Hi Don:

A couple of points about the Groffe "Grand Canyon". Note that it was the Boston POPS that did the
album, not the BSO. Chicago's larger flaw was probably not having a "Pops" group if the patron class
couldn't stomach anything but the stiffest and stodgiest fare. The Pops allowed the BSO to cater to
the stodgy (although they had a long tradition of commissioning modern works and championing new
composers, plus there was Tanglewood and its built-in informality).

Question about the Fiedler "Grand Canyon" -- was it ever released in stereo? The Morton Gould
"enhanced effects" stereo version has been released in all media including 3-channel SACD, but I
don't think I've ever seen the Fiedler version. Here's a link to the Fiedler cover:
that's a gorgeous photo! Makes me want to buy a copy just to frame the cover.

Speaking of the CSO and RCA, I recently picked up a still-wrapped copy of the 1976 LP "Chicago
Symphony Orchestra - From Stock to Solti," put out by the orchestra and made by RCA Special
Products. Whoever did the transfers from the 78 era did a great job on the Mendelssohn recording
from 1916. I can't believe that was made in the acoustic era. By contrast the Stock waltz, recorded
in 1930, sounds distorted and harsh. So does the Smetana from 1947. The Khachaturian at the end of
side 1 sounds better. I'm surprised RCA, owner of the masters and rights for the Stock and Smetana
selections, couldn't find better source material, but that was back in teh dark days of the 70s.
Those interested in recording history will enjoy this album. Side 2 is illustrative of how recording
tastes and techniques changed in the US. You go from a Mercury 1953 single-mic mono (except here
it's in cheezy fake stereo, taken directly from 70's Polygram's junky 3LP fake stereo Kubelik
compilation) to a classic Mohr/Layton RCA Living Stereo to a mid-60's post-Layton RCA to the Carson
Taylor/EMI late 60's sound (and Medinah Temple instead of Orchestra Hall) to an early Solti/Decca
recording (the finale of Beethoven's 9th, hot stuff!). It's too bad the orchestra didn't expand this
to a 2-LP set. Side 1 could have stayed the same, but side 2 should have been real-deal MONO lp-era
stuff (3/4 of the side Mercury/Kubelik, end with an excerpt of Reiner "Ein Heldenleben" mono
version). Side 3 could then be the Reiner/RCA Living Stereo era, start with "Zarathustra" and go up
through the early 60's hits. Then side 4 could be the Martinon selection they used, plus two each
from Giulini and Solti instead of 1 each. That would also allow for a gate-fold with historic photos
and better historic text about the orchestra. Maybe too pricey for a patron gift?

-- Tom Fine

----- Original Message ----- 
From: "Donald Tait" <[log in to unmask]>
To: <[log in to unmask]>
Sent: Tuesday, November 06, 2012 2:51 PM
Subject: Re: [ARSCLIST] Medinah Temple

  I'm in the process of preparing a message about the severe damage to Orchestra Hall's acoustics in 
mid-1966, since some asked about it, but Carl's message (forwarded, I hope) brings up another, 
although slightly related, topic: Reiner and the CSO on records, and missed opportunities.

  The majority of the board of the Chicago Symphony was for decade after decade made up not of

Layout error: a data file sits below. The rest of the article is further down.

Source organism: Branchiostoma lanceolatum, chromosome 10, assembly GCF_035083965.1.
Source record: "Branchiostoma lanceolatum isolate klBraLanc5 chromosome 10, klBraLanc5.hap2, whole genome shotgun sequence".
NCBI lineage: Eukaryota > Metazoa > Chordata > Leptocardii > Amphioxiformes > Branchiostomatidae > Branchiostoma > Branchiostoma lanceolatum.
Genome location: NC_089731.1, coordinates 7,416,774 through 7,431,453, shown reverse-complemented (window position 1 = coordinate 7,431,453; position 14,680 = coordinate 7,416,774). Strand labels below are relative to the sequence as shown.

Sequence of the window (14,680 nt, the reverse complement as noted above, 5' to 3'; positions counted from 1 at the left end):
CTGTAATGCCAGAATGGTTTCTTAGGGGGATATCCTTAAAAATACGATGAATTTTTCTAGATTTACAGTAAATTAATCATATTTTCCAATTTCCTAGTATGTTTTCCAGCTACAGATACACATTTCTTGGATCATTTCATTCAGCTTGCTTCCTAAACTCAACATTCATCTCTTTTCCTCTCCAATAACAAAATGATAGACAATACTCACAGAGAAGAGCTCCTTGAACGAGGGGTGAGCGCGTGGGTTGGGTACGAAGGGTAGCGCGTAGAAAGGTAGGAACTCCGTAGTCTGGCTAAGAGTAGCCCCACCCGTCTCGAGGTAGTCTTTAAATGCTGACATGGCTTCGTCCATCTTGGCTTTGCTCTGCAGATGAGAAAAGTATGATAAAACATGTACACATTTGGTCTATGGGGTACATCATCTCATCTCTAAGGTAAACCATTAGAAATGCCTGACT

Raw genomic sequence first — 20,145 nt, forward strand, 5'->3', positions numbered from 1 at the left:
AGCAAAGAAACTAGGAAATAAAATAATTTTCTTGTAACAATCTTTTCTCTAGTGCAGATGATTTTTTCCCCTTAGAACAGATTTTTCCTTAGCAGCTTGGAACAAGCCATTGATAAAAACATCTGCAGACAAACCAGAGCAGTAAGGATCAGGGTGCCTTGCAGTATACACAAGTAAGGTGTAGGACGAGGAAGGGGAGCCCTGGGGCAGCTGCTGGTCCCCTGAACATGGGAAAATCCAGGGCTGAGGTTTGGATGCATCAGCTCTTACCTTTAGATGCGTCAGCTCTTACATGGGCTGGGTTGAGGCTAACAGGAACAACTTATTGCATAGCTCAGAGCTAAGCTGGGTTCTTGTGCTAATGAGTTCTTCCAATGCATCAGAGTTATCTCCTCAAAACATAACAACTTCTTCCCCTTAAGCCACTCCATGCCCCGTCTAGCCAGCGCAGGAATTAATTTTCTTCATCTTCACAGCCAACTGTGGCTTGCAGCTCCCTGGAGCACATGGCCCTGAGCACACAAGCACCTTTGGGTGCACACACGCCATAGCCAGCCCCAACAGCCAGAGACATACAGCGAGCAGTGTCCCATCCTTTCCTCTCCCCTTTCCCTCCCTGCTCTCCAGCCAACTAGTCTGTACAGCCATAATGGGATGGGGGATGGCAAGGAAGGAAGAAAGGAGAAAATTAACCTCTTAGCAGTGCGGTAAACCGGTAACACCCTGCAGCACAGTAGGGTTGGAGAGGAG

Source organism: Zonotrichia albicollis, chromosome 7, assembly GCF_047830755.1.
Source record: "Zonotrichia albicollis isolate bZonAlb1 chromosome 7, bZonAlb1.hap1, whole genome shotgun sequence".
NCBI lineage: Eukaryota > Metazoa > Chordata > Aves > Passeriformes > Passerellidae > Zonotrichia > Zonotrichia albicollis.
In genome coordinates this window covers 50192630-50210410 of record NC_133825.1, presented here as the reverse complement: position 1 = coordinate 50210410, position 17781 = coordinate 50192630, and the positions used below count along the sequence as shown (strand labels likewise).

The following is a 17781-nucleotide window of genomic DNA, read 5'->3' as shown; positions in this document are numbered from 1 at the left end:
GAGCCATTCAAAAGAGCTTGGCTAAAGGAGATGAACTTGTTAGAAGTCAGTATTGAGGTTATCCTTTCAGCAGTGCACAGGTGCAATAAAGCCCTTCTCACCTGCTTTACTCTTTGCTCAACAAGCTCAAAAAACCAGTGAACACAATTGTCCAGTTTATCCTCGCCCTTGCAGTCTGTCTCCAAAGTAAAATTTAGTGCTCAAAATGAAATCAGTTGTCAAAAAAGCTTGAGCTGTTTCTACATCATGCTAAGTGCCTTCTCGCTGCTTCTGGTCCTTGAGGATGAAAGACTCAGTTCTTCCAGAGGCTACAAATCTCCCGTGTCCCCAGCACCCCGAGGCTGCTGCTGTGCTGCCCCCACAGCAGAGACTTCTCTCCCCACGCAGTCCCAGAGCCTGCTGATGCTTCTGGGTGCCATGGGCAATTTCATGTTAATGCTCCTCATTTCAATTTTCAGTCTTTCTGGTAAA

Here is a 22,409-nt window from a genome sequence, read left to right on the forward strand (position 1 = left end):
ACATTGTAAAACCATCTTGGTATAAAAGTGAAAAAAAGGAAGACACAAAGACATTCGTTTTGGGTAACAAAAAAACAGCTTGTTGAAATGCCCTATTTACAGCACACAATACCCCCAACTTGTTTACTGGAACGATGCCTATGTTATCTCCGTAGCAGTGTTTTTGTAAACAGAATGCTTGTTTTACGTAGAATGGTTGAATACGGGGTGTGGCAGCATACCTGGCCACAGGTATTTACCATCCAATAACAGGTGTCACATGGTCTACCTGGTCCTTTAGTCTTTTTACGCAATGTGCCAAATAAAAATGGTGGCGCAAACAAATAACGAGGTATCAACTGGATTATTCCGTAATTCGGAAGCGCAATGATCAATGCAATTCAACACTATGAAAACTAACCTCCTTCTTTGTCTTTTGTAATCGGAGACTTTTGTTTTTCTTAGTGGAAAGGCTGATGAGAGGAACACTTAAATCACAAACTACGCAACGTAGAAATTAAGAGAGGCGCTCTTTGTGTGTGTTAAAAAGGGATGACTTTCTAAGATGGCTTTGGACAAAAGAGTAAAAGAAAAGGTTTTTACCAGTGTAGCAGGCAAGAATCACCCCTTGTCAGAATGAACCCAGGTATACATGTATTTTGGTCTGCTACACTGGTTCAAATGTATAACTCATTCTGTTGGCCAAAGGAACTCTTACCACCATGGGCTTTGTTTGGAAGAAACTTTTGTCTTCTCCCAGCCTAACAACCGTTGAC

people with a background or education in the arts, but of business plutocrats. Rich, successful 
"civic leaders" in banking, manufacturing, real estate, and so on. Like rich prominent socialites in 
many cities, they might have enjoyed a concert or opera (or pretended to do so), but it such music 
wasn't really their area of expertise. They were dilettantes doing their "civic duty" by bringing 
their supposed personal prestige and financial and business acumen to the administration of the CSO. 
They also brought their "social superiority," as I think the following story illustrates.

  Around 1955, the RCA Victor people wanted a new high-fidelity LP of Grofe's Grand Canyon Suite. 
They wanted Reiner and the Chicago Symphony. Reiner liked such works (he was fond of Gershwin and 
recorded music from Rodgers and Hammerstein's Carousel for Columbia in Pittsburgh, for instance). He 
was happy to do it; and indeed he and the CSO would probably have been spectacular in it. The CSO 
board vetoed the idea as being "beneath the dignity of the Chicago Symphony Orchestra." So the RCA 
people recorded it with Arthur Fiedler and the Boston Pops. The resultant LP sold in huge numbers 
and made the Boston Symphony lots and lots of money in royalties.

  It could well have been that same naive ignorance, especially of Orchestra Hall's original flawed 
acoustical character, that led them to do what Tom Fine mentioned: embrace a 1966 renovation plan 
that anyone with knowledge could have told them had caused big acoustical trouble when the hall was 
new in 1905, and could only do so again. And did. I hope to send a message about that soon.

  Don Tait

-----Original Message-----
From: Carl Pultz <[log in to unmask]>
To: ARSCLIST <[log in to unmask]>
Sent: Mon, Nov 5, 2012 7:59 am
Subject: Re: [ARSCLIST] Medinah Temple

Some insight about the politics in Chicago can gleaned from the Hart book.
In his telling (he worked in CSO management through those years), the board
regarded the orchestra as a civic decoration rather than a world-class arts
institution. Reiner came in for serious criticism for scheduling concert
repertoire around his recording commitments. Rather than being supportive of
this successful and income-generating project, the board chairman was
annoyed by it! Like a good plutocrat, he may have regarded it as Sarnoff
edging into his territory. Whatever, it caused a lot of problems, and IIRC
contributed to the strained relationship between the players and Reiner, and
Reiner and the board. Without that dissonance, we might have had more discs
than we have.

Justice is served. Fritz is immortal, and many of the players will never be
forgotten. But the board chair? Gone, and who cares.

-----Original Message-----
From: Association for Recorded Sound Discussion List